70km (43 miles) W of Gold Coast; 115km (71 miles) S of Brisbane

Subtropical rainforest, 2,000-year-old moss-covered Antarctic beech trees, giant strangler figs, and misty mountain air characterize Lamington's high, narrow ridges and plunging valleys. Its stretches of dense rainforest make it one of the most important subtropical parks in southeast Queensland, and one of the loveliest. The park has 160km (99 miles) of walking trails that track through thick forest, past ferny waterfalls, and along mountain ridges with soaring views across green valleys. The trails vary in difficulty and length, from 1km (.5-mile) strolls to 23km (14-mile) treks.

The park is a haven for bird lovers, who come to see and photograph the rosellas, bowerbirds, rare lyrebirds, and other species that live here. Groups of wallabies, called pademelons, graze outside your room. In summer, you may see giant carpet pythons curled up in a tree or large goannas sunning themselves on rock ledges. You may be stopped near streams by a hissing Lamington spiny crayfish, an aggressive little monster 6 inches long, patterned in royal blue and white. The park comes alive with owls, possums, and sugar-gliders at night.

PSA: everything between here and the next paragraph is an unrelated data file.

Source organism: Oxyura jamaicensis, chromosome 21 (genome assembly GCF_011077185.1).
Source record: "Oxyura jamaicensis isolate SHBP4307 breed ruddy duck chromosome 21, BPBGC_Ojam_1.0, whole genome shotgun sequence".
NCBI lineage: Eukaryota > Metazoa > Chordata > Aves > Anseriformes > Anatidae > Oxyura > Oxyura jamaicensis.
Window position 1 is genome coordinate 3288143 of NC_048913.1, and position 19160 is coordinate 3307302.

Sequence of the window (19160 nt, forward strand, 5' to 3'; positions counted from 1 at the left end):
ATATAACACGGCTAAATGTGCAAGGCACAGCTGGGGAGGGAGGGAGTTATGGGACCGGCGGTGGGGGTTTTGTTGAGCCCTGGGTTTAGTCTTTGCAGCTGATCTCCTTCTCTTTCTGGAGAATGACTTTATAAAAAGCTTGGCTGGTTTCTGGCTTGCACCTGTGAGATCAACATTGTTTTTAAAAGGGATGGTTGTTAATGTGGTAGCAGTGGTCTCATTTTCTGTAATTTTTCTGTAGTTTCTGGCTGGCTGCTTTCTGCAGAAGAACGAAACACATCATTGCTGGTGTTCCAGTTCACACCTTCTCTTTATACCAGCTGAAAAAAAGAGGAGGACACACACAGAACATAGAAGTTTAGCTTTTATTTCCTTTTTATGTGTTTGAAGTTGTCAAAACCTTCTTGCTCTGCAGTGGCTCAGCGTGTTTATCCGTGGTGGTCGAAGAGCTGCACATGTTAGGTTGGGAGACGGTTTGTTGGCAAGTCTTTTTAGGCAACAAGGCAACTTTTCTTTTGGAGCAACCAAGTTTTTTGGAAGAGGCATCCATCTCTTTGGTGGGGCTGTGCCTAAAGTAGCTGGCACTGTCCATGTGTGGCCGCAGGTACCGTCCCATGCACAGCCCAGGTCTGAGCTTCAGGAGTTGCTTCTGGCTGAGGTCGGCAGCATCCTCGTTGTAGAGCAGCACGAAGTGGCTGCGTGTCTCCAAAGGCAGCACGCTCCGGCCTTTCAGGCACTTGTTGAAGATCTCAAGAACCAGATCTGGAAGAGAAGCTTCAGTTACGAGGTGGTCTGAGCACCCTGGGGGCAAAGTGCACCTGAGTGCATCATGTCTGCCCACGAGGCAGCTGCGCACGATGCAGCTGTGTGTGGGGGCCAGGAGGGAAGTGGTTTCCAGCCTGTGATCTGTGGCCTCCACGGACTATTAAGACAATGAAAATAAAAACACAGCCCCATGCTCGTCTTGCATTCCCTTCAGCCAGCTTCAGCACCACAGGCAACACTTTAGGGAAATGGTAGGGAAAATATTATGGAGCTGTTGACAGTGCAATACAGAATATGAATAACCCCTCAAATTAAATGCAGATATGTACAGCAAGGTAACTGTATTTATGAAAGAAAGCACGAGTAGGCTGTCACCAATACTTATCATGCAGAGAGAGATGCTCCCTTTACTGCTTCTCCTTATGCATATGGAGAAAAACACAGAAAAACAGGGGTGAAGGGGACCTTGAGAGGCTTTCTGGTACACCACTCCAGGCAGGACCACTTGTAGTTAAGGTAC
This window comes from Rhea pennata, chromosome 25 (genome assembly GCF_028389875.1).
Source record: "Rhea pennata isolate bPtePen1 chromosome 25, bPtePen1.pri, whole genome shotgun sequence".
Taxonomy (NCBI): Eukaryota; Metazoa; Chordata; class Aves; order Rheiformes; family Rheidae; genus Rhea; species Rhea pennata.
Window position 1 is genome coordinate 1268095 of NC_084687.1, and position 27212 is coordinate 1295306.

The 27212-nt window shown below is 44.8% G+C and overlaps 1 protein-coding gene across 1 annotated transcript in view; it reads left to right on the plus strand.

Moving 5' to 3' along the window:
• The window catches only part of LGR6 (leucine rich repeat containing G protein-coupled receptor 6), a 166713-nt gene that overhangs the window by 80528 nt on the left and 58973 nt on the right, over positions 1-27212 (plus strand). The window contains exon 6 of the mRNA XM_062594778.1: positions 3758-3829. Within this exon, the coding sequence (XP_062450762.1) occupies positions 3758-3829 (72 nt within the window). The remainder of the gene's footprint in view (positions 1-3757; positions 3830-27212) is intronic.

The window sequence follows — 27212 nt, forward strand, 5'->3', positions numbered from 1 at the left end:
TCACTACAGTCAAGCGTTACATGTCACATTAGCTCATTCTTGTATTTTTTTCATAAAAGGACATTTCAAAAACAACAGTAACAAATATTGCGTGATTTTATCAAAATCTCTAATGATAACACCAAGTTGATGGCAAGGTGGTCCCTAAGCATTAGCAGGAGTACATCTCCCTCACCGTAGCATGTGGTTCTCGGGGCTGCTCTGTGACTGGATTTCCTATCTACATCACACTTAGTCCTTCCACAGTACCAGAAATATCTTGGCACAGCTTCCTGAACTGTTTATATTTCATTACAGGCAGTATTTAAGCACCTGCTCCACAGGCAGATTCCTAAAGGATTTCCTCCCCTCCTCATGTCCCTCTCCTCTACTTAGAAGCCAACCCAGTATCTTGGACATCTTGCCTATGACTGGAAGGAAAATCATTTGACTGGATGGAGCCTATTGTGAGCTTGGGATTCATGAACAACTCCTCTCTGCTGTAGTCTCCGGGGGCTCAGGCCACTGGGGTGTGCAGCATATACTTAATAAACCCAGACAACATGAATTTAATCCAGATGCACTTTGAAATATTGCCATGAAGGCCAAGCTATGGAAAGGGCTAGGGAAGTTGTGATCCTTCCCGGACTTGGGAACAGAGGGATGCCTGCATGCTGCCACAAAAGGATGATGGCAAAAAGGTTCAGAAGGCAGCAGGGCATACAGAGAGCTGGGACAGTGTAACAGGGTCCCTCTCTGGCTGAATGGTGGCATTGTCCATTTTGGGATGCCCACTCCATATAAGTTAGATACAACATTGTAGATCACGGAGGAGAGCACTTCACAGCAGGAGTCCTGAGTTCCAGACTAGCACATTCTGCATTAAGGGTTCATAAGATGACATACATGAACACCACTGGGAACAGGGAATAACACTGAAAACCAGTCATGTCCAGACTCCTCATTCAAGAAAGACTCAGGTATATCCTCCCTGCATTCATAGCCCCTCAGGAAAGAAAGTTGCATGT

Most visitors are fascinated by the park's Antarctic beech trees, which begin to appear above the 1,000m (3,280-ft.) line. Like something from a medieval fairy tale, these mossy monarchs of the forest stand 20m (66 ft.) tall and measure up to 8m (26 ft.) in girth. They are survivors of a time when Australia and Antarctica belonged to the supercontinent Gondwana, when it was covered by wet, tropical rainforest. The species survived the last Ice Age, and the trees at Lamington are about 2,000 years old, suckered off root systems about 8,000 years old. The trees are a 2 1/2-hour walk from O'Reilly's Rainforest Retreat.